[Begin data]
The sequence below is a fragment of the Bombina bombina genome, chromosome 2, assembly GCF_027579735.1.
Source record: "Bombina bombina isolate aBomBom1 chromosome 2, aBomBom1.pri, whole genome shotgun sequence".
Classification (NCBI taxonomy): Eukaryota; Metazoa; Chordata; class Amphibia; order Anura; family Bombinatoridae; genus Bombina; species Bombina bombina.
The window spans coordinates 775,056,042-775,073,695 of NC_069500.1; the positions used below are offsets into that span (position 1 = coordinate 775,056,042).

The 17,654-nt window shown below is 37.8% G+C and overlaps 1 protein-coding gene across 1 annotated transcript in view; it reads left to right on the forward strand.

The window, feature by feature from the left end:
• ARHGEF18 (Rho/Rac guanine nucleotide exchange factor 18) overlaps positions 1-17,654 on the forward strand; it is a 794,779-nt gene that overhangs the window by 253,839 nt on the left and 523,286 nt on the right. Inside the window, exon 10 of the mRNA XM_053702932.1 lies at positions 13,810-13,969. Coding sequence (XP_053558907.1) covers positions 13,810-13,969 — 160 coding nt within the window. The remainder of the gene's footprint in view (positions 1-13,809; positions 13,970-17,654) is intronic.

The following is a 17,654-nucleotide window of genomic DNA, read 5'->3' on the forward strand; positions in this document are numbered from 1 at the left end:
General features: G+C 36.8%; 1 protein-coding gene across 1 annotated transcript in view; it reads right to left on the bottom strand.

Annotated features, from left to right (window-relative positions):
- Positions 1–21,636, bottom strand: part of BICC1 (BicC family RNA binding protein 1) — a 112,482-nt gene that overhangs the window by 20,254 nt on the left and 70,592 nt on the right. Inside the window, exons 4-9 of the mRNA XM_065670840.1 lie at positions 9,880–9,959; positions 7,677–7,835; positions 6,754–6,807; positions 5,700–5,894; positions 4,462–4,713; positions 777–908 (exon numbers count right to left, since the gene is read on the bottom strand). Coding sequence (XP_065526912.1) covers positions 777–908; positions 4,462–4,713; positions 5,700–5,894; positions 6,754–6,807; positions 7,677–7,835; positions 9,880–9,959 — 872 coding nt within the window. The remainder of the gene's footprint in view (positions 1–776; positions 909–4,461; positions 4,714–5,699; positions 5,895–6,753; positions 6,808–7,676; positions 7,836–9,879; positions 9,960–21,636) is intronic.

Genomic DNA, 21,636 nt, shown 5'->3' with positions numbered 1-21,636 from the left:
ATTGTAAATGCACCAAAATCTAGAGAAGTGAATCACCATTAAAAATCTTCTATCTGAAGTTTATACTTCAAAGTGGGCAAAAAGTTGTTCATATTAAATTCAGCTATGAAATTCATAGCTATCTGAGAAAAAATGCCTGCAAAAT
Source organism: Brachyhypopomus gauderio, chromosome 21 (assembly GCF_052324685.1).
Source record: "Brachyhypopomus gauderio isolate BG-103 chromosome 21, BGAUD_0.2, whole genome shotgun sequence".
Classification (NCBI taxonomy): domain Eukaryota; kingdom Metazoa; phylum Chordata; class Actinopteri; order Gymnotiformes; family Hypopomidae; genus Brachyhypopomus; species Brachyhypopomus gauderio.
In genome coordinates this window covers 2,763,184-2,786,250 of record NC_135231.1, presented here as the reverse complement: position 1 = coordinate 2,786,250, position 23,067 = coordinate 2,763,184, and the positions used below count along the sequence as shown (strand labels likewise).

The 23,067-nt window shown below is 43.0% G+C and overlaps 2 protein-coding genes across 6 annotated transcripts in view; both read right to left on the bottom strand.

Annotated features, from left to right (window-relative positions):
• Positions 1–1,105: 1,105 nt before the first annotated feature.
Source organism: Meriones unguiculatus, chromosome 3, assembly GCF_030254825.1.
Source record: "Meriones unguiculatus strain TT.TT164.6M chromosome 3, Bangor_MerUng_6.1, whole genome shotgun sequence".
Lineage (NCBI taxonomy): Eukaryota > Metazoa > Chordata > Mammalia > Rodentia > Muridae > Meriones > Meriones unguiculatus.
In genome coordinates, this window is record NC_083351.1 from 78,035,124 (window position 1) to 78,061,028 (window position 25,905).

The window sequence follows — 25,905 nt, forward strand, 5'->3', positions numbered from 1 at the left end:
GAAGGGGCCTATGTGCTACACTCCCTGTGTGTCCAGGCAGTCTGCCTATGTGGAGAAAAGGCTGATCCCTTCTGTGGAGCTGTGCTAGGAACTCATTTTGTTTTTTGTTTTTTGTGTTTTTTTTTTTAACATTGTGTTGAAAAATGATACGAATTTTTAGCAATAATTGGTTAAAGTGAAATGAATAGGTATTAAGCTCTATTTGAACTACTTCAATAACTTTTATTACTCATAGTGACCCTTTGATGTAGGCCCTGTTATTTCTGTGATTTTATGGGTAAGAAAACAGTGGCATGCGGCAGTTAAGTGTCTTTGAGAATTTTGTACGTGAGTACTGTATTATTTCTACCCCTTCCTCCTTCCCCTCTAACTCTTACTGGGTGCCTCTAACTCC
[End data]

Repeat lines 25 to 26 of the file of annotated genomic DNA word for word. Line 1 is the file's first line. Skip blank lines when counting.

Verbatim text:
The window sequence follows — 25,905 nt, forward strand, 5'->3', positions numbered from 1 at the left end:
GAAGGGGCCTATGTGCTACACTCCCTGTGTGTCCAGGCAGTCTGCCTATGTGGAGAAAAGGCTGATCCCTTCTGTGGAGCTGTGCTAGGAACTCATTTTGTTTTTTGTTTTTTGTGTTTTTTTTTTTAACATTGTGTTGAAAAATGATACGAATTTTTAGCAATAATTGGTTAAAGTGAAATGAATAGGTATTAAGCTCTATTTGAACTACTTCAATAACTTTTATTACTCATAGTGACCCTTTGATGTAGGCCCTGTTATTTCTGTGATTTTATGGGTAAGAAAACAGTGGCATGCGGCAGTTAAGTGTCTTTGAGAATTTTGTACGTGAGTACTGTATTATTTCTACCCCTTCCTCCTTCCCCTCTAACTCTTACTGGGTGCCTCTAACTCC